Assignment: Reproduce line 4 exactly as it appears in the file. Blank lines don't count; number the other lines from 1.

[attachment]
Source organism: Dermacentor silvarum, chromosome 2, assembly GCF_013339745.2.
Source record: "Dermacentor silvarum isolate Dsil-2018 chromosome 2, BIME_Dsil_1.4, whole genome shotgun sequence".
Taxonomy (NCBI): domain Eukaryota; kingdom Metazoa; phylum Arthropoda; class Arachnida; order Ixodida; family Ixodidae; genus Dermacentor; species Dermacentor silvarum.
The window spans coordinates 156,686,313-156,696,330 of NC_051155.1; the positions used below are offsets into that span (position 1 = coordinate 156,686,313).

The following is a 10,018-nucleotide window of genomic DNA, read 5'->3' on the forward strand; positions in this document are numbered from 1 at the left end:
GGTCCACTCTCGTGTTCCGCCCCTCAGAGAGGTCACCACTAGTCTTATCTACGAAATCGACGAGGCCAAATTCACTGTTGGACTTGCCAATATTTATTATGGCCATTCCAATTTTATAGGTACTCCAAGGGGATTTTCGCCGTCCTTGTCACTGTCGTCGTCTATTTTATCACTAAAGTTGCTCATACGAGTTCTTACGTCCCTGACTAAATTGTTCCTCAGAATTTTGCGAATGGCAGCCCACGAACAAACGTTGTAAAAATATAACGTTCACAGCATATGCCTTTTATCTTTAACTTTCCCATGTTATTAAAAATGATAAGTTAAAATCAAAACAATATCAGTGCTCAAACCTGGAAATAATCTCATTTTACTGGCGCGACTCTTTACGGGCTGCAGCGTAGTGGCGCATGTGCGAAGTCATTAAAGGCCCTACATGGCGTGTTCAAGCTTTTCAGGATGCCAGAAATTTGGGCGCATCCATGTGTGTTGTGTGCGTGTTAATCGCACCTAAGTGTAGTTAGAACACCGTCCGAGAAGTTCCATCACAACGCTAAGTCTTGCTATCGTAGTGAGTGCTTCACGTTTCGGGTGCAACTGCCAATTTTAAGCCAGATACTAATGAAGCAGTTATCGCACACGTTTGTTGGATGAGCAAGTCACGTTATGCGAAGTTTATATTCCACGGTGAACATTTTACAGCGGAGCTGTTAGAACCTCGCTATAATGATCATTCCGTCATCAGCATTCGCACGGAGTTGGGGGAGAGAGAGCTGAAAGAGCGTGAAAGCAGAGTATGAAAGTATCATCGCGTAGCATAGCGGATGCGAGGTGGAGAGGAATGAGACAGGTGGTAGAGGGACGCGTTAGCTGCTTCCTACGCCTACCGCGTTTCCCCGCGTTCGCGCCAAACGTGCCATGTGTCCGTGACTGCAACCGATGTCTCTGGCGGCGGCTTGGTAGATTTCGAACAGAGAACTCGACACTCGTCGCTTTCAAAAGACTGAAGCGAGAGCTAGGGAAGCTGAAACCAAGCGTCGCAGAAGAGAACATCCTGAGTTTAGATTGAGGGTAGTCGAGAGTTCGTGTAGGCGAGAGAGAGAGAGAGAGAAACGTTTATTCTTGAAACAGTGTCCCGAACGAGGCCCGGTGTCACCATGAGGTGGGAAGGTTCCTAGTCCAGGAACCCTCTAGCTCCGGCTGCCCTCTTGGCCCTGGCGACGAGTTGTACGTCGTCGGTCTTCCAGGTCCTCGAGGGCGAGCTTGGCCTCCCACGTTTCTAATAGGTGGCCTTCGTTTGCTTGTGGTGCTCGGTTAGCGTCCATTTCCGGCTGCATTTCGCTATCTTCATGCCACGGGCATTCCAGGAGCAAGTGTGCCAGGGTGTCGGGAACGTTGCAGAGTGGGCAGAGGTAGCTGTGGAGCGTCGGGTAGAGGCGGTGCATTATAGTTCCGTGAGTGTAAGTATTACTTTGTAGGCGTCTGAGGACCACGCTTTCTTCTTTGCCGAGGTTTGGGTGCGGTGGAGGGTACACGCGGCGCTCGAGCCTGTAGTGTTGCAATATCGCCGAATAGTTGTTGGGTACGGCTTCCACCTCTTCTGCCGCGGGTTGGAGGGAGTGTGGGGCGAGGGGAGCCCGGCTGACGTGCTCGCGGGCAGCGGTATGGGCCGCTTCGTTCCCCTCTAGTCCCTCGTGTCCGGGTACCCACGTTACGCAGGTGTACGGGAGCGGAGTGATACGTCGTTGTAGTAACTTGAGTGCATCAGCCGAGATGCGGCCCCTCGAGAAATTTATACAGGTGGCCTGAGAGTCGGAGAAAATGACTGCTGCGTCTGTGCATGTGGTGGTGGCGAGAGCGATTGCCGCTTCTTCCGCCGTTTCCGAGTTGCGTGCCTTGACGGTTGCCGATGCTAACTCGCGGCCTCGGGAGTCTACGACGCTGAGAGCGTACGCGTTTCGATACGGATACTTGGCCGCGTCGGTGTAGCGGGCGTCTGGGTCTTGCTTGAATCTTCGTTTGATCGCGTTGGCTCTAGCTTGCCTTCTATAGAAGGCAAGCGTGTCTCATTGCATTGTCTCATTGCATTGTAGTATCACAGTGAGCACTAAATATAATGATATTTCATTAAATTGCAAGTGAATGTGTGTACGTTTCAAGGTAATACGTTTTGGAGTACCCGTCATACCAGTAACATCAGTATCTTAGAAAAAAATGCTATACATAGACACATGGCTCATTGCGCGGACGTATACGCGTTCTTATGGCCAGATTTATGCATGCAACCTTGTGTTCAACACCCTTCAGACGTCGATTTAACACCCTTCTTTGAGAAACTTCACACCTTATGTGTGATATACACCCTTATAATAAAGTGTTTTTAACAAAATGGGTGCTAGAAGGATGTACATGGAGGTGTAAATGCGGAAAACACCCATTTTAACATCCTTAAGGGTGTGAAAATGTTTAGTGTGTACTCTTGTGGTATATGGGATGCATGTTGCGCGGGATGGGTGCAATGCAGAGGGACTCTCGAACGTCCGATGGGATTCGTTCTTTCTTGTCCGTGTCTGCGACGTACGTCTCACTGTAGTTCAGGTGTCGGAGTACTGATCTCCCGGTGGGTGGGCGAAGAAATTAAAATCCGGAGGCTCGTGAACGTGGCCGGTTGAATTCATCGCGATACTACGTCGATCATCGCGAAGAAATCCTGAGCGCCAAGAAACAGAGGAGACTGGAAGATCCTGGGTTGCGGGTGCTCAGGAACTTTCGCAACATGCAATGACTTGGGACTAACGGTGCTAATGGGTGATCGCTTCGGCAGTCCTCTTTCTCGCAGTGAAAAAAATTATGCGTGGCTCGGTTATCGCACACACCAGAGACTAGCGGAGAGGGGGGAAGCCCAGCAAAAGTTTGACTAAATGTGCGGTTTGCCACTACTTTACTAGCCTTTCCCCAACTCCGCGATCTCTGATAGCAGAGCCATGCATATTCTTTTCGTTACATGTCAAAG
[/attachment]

The window spans coordinates 156,686,313-156,696,330 of NC_051155.1; the positions used below are offsets into that span (position 1 = coordinate 156,686,313).